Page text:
The pandemic changed the way we live and nowhere is it more clear than in how and where we spend our money nowadays, with buying everything including the kitchen sink online and opting for contactless payments.
Statistics from Standard Bank’s card division shows a dramatic shift in payment behaviour during the lockdown period between April and September.
“Consumers opted to pay via online banking, our mobile app banking or tap-to-pay,” says Ethel Nyembe, head of card and payments at Standard Bank.
Over the six-month period, 20% of all Standard Bank credit card transactions were done online, while 17% were contactless payments compared to 7% before lockdown. The data also showed a 84% increase in the value of online spend at supermarkets and grocery stores year-on-year, while the increase in value of spend at online general merchandise stores increased by 458% year-on-year.
Contactless spend at petrol stations increased by 608%, by 179% at wholesalers and 137% at supermarkets and grocery stores compared to the same time last year. Only online buying of airline tickets decreased by an unsurprising 74%.
Standard Bank has also seen an increase in the use of its virtual cards, accessed and set up via its app to avoid exposing their credit or debit card details.
Customer spent more online at:
- Bookshops – 292% more
- Clothing and accessory stores – 103% more
- Charitable donations – 56% more
- Point of sale – 30% more at grocery stores and supermarkets
- Hardware stores – 25%
- Computer and electrical stores – 30%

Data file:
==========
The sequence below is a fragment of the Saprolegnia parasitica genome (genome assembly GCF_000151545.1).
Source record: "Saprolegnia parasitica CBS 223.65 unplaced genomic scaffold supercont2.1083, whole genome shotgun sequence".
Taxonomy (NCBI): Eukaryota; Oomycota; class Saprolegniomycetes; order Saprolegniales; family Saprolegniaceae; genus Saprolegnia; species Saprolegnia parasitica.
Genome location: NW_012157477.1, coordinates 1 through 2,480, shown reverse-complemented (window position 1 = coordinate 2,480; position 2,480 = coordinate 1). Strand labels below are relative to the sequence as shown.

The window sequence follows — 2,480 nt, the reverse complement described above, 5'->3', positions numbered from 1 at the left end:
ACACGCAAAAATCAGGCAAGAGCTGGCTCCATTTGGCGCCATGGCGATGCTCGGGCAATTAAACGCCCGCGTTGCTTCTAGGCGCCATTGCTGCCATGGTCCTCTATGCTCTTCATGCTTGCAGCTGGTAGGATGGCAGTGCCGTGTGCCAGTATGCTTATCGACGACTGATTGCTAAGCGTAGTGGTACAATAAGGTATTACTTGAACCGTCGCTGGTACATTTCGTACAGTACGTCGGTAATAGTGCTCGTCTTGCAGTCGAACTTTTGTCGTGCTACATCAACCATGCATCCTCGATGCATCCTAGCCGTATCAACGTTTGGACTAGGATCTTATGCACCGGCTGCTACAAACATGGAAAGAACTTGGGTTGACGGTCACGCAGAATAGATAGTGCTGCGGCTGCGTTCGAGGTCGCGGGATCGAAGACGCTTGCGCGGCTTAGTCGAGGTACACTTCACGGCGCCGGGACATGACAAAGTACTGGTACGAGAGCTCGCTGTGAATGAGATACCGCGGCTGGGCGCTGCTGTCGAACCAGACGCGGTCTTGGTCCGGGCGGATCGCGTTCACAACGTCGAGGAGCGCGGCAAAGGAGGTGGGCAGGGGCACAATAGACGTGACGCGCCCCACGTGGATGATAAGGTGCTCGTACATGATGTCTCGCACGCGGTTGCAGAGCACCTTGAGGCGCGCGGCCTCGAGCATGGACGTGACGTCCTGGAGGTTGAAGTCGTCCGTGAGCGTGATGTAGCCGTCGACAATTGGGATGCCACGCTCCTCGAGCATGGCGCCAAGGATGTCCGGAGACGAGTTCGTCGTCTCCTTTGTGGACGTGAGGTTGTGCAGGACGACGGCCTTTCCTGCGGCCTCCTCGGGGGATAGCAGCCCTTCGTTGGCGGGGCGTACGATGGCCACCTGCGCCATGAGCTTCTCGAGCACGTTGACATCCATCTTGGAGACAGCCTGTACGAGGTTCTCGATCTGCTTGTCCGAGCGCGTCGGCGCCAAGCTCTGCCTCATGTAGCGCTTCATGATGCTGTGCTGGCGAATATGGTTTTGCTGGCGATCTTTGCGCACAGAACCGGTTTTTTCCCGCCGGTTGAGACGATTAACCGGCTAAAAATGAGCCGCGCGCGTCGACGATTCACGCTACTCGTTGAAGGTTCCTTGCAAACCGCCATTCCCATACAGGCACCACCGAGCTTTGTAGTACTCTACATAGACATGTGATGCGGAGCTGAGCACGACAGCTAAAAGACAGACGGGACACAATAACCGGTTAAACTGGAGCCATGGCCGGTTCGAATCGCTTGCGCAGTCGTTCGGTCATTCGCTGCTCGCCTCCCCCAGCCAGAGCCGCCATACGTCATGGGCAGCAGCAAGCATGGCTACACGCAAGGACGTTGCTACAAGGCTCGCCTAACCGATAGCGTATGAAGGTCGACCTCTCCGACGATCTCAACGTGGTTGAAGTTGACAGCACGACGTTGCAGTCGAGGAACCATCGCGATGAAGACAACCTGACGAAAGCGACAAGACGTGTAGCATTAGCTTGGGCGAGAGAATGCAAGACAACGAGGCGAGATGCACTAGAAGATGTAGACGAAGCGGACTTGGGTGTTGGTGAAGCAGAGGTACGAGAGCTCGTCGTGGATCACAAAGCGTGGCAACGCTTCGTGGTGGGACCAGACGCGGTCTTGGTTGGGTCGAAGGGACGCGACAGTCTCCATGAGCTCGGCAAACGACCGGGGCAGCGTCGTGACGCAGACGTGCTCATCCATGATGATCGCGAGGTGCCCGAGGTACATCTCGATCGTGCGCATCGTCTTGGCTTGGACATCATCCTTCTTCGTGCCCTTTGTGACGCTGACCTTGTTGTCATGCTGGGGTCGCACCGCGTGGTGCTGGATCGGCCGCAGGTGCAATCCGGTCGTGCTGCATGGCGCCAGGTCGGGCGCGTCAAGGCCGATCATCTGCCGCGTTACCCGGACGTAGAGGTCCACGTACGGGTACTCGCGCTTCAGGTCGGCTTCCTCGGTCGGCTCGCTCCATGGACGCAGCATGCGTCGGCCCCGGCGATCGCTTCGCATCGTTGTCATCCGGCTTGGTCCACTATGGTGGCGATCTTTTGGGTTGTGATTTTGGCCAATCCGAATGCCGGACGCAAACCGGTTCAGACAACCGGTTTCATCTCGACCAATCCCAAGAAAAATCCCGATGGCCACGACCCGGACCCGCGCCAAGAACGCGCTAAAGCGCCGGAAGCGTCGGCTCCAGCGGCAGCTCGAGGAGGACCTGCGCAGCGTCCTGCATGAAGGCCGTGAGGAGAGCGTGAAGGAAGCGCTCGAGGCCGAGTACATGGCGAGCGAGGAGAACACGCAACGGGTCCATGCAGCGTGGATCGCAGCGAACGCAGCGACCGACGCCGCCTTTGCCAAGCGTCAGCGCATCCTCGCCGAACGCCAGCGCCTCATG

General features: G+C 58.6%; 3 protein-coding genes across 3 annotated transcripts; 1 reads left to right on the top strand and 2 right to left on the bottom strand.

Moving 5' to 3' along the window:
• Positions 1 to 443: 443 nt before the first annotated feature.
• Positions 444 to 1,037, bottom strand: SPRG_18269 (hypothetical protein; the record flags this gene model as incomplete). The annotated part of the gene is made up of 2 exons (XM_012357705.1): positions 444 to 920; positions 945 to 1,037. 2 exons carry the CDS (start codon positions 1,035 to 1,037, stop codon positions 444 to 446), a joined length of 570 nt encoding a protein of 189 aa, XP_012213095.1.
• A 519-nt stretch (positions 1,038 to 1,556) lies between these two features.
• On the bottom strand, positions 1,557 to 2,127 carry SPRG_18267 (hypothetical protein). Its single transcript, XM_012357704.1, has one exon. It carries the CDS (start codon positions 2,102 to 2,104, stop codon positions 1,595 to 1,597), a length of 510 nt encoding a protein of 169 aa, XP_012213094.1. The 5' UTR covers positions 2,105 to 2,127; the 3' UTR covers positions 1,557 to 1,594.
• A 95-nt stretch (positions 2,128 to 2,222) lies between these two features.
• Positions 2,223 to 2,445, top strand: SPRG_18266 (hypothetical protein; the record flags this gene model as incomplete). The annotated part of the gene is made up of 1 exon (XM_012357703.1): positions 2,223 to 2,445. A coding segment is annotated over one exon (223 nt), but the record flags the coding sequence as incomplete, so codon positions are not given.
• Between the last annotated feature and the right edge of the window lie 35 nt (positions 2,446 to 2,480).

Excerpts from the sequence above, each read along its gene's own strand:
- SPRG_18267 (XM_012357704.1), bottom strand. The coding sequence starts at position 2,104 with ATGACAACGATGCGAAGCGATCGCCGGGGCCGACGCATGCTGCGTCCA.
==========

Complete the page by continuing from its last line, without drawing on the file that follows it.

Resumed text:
- Nurseries and florists -34%.
While these businesses were seeing increased spending, others were not so lucky. Customers spent less online for:
- Barbers and hair salons – 7% less
- Watch and jewellery stores – 42% less
- Clothing and accessories – 10% less
- Local travel – 79% less
- Universities and colleges – 14% less.
There was also a 15% decrease in total value of cash transactions over the lockdown period. The total value of SnapScan spend increased by 15% since the start of lockdown, Instant Money increased by 6% and spending on MasterPass was up 30%.
However, Nyembe warned that vishing has become a growing concern in recent months and is more common with the increase in mobile banking. A vishing scam is where fraudsters impersonate a bank’s official or service provider and ask customers to provide their OTPs, usually telephonically.
“It is important for customers to know that the bank will never ask for your account details, password, PIN or OTP over the phone – when you get a call and you are asked for these, it is essential to never provide these details,” she says.